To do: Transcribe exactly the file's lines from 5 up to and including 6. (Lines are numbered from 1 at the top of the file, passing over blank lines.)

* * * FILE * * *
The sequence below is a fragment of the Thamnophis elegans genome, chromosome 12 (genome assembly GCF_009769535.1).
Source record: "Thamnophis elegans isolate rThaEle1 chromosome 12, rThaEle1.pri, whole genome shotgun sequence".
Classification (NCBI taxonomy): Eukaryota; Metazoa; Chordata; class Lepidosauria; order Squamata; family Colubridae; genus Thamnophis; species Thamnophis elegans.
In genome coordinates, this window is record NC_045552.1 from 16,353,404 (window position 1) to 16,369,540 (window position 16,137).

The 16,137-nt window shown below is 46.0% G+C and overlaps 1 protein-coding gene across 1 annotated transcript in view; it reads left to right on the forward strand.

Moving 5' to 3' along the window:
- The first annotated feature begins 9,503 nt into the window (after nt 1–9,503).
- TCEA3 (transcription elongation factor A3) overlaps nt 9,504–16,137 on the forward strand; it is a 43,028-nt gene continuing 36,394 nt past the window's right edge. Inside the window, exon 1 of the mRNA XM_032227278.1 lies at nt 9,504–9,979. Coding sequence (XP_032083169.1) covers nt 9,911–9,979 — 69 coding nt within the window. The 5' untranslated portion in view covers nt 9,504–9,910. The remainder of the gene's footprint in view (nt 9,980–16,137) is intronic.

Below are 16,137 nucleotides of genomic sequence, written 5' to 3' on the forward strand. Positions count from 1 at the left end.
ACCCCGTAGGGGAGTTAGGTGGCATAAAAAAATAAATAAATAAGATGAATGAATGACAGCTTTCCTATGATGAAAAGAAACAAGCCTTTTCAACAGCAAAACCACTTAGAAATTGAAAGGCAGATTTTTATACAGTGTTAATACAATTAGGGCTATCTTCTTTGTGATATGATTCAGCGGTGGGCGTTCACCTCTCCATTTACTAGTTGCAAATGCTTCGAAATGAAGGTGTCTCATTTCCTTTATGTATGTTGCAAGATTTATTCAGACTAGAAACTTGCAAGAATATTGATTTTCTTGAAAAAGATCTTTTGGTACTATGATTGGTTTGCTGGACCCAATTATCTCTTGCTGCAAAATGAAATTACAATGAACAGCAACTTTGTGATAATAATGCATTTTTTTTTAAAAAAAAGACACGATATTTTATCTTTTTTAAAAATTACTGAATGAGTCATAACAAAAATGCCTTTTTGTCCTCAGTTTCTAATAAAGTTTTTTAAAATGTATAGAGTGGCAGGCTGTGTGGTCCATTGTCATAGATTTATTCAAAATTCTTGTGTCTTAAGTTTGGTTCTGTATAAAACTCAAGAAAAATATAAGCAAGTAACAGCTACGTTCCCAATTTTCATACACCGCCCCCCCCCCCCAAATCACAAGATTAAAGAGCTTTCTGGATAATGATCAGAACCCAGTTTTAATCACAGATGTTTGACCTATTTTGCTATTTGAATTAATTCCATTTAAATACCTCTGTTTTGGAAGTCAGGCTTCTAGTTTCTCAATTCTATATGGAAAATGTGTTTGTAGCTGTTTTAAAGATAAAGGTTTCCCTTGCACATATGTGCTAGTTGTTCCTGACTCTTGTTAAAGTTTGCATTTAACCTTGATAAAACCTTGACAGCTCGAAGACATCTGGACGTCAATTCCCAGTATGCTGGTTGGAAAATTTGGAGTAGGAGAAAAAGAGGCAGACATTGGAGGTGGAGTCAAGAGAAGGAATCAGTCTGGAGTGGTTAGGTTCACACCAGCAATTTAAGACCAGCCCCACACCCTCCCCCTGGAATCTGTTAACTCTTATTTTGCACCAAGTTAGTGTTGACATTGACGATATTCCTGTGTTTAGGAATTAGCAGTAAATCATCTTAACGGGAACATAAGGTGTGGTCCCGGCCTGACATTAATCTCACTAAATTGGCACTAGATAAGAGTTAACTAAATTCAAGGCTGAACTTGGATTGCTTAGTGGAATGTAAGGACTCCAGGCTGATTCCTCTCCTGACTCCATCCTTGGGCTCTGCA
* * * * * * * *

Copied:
The 16,137-nt window shown below is 46.0% G+C and overlaps 1 protein-coding gene across 1 annotated transcript in view; it reads left to right on the forward strand.

Moving 5' to 3' along the window: